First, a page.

If you need help paying rent and live in Charlotte County, you have a few more days to apply to the Charlotte CARES Act eviction diversion program.
If you need help paying rent and live in Charlotte County, you have a few more days to apply to the Charlotte CARES Act eviction diversion program.
Noem, a Republican, has refused calls to issue a mask mandate, disputing their effectiveness even as cases in South Dakota surge.
President Donald Trump on Sunday questioned whether the Supreme Court would ever hear a case airing his unproven allegations of widespread election fraud as senior U.S. Republicans said a transition to a Joe Biden presidency looked inevitable. Trump's comments in a telephone interview with Fox News Channel suggested a growing resignation to the results of the Nov. 3 election that handed the White House to his Democratic opponent Biden, and it came as the Republican president's team was dealt another blow. The recount of ballots in Wisconsin's two largest counties finished on Sunday, confirming Biden won the hotly contested state by more than 20,000 votes.
Suspected members of the Islamic militant group Boko Haram killed at least 40 rice farmers and fishermen in Nigeria as they were harvesting crops in the country's northern state of Borno, officials said. The attack Saturday in a rice field in Garin Kwashebe came on the same day that residents were casting votes for the first time in 13 years to elect local councils, although many didn’t go to cast their ballots. Malam Zabarmari, a leader of a rice farmers association in Borno state, confirmed the massacre to The Associated Press, saying at least 40 and up to 60 people could have been killed.
Hundreds of handcuffed Salvadoran gang members were displayed before assembled reporters on Saturday, a vivid show of President Nayib Bukele's policy of confronting them and the violent crime they are accused of committing. In April, Bukele provoked the ire of rights groups when he published on social media jarring pictures of hundreds of semi-naked jailed gang members, pressed tightly together in rows, despite the raging pandemic. Security Minister Rogelio Rivas called the majority of the newly-detained "terrorists" in remarks after they were assembled in an open-air plaza by heavily-armed soldiers, nearly all the detainees wearing masks and with their faces, many tattooed, looking down.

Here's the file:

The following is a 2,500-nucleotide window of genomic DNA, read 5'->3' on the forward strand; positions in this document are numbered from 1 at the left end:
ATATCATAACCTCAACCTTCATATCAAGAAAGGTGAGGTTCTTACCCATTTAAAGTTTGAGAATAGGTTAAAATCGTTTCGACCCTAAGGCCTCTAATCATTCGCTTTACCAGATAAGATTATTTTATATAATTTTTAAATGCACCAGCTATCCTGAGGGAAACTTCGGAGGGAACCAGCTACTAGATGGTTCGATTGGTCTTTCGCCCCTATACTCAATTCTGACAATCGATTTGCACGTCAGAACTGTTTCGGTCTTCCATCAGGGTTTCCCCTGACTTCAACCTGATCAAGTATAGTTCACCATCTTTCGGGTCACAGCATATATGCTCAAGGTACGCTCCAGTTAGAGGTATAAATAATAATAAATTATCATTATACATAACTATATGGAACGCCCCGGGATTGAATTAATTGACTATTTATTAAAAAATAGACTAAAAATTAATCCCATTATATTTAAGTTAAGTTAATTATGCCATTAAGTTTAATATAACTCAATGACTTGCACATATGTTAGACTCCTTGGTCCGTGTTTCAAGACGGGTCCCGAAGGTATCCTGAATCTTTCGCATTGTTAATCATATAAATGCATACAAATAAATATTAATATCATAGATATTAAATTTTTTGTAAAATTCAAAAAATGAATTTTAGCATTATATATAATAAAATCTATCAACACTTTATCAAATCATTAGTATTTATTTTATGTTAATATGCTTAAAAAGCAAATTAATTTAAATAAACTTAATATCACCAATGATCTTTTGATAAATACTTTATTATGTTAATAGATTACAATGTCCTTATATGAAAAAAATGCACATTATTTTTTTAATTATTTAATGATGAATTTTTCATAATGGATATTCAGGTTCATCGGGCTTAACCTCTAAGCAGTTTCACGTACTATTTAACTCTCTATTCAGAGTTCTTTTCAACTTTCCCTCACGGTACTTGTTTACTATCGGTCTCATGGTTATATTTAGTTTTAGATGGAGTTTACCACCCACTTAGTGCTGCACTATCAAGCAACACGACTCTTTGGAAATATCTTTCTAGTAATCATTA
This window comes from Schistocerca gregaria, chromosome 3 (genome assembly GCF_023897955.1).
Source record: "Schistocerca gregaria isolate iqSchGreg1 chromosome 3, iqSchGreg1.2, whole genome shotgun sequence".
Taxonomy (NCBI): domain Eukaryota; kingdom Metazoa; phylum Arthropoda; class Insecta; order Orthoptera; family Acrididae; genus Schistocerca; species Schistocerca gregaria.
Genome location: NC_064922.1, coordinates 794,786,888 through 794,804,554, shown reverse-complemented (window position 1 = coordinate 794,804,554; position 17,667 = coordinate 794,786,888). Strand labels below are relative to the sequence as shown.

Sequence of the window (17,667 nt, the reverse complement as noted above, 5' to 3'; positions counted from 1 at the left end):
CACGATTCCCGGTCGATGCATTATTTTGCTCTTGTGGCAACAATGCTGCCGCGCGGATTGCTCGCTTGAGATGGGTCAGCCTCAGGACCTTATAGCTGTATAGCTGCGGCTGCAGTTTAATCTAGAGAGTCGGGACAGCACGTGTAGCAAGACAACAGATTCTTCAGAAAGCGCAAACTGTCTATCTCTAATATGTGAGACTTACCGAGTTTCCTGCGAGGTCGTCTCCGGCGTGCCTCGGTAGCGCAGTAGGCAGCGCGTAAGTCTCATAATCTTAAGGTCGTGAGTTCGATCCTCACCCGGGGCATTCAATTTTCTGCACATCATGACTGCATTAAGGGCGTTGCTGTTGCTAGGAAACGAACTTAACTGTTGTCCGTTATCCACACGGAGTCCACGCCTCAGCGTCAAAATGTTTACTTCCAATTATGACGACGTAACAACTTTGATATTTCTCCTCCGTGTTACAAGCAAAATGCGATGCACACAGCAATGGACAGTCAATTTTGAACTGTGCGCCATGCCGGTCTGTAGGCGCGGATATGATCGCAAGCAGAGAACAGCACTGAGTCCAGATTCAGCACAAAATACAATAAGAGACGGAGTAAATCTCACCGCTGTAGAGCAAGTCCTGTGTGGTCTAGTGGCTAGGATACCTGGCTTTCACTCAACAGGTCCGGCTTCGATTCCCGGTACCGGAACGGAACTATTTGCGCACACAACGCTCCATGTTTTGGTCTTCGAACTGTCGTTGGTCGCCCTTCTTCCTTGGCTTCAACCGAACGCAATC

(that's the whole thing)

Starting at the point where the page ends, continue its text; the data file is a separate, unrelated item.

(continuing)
Israeli Prime Minister Benjamin Netanyahu reportedly flew to Saudi Arabia last week for a secret meeting with U.S. Secretary of State Mike Pompeo and Saudi Crown prince Mohammed bin Salman in the hopes of striking a deal that would normalize relations between Saudi Arabia and Israel. But he came home empty handed after Prince Mohammed backed out, The Wall Street Journal reports.His reasoning, Saudi advisers and U.S. officials told the Journal, was President-elect Joe Biden's victory over President Trump in the U.S. general election. Although the Trump administration was a factor in the recent so-called Abraham Accords, which normalized relations between Israel and both the United Arab Emirates and Bahrain, Prince Mohammed reportedly wants to build ties with Biden and was reluctant about following suit while Trump is still in office, although the chances of that happening reportedly aren't impossible.Negotiating normalization agreements between Israel and other Arab nations is one Trump policy Biden seems likely to keep pursuing, but the president-elect has taken a tougher stance on Saudi Arabia than Trump, especially after the killing of Jamal Khashoggi, the Journal notes, so reviving talks with the new administration may be Prince Mohammed's best chance "to repair its image in Washington," a U.S. official said. Read more at The Wall Street Journal.More stories from theweek.com Is Mnuchin trying to sabotage the economy? The vaccine breakthrough 5 witheringly funny cartoons about Trump's sort-of concession